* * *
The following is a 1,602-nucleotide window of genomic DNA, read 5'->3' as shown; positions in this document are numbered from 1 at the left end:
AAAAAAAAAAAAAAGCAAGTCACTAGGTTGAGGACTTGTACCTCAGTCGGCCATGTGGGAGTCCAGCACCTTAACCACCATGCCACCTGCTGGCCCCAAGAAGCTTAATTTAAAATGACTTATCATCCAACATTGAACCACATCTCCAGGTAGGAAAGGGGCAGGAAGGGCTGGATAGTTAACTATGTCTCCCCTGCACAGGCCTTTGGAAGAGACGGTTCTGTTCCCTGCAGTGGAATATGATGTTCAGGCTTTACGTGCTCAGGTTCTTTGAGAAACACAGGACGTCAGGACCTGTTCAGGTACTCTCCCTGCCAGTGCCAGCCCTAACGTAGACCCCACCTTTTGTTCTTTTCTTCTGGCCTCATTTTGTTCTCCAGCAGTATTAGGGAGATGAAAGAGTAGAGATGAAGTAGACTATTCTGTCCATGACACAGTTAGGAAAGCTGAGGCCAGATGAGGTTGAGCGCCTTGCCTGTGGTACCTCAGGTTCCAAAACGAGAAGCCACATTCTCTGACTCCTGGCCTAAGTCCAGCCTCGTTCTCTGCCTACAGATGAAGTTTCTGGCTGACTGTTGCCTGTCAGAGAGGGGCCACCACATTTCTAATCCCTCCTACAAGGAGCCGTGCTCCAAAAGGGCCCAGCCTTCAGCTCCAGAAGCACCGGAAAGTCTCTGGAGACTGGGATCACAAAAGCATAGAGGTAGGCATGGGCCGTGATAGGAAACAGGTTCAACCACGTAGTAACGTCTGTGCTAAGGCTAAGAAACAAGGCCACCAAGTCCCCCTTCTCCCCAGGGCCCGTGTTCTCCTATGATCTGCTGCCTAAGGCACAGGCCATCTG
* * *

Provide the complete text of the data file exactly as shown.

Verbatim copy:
The following is a 1,602-nucleotide window of genomic DNA, read 5'->3' as shown; positions in this document are numbered from 1 at the left end:
AAAAAAAAAAAAAAGCAAGTCACTAGGTTGAGGACTTGTACCTCAGTCGGCCATGTGGGAGTCCAGCACCTTAACCACCATGCCACCTGCTGGCCCCAAGAAGCTTAATTTAAAATGACTTATCATCCAACATTGAACCACATCTCCAGGTAGGAAAGGGGCAGGAAGGGCTGGATAGTTAACTATGTCTCCCCTGCACAGGCCTTTGGAAGAGACGGTTCTGTTCCCTGCAGTGGAATATGATGTTCAGGCTTTACGTGCTCAGGTTCTTTGAGAAACACAGGACGTCAGGACCTGTTCAGGTACTCTCCCTGCCAGTGCCAGCCCTAACGTAGACCCCACCTTTTGTTCTTTTCTTCTGGCCTCATTTTGTTCTCCAGCAGTATTAGGGAGATGAAAGAGTAGAGATGAAGTAGACTATTCTGTCCATGACACAGTTAGGAAAGCTGAGGCCAGATGAGGTTGAGCGCCTTGCCTGTGGTACCTCAGGTTCCAAAACGAGAAGCCACATTCTCTGACTCCTGGCCTAAGTCCAGCCTCGTTCTCTGCCTACAGATGAAGTTTCTGGCTGACTGTTGCCTGTCAGAGAGGGGCCACCACATTTCTAATCCCTCCTACAAGGAGCCGTGCTCCAAAAGGGCCCAGCCTTCAGCTCCAGAAGCACCGGAAAGTCTCTGGAGACTGGGATCACAAAAGCATAGAGGTAGGCATGGGCCGTGATAGGAAACAGGTTCAACCACGTAGTAACGTCTGTGCTAAGGCTAAGAAACAAGGCCACCAAGTCCCCCTTCTCCCCAGGGCCCGTGTTCTCCTATGATCTGCTGCCTAAGGCACAGGCCATCTG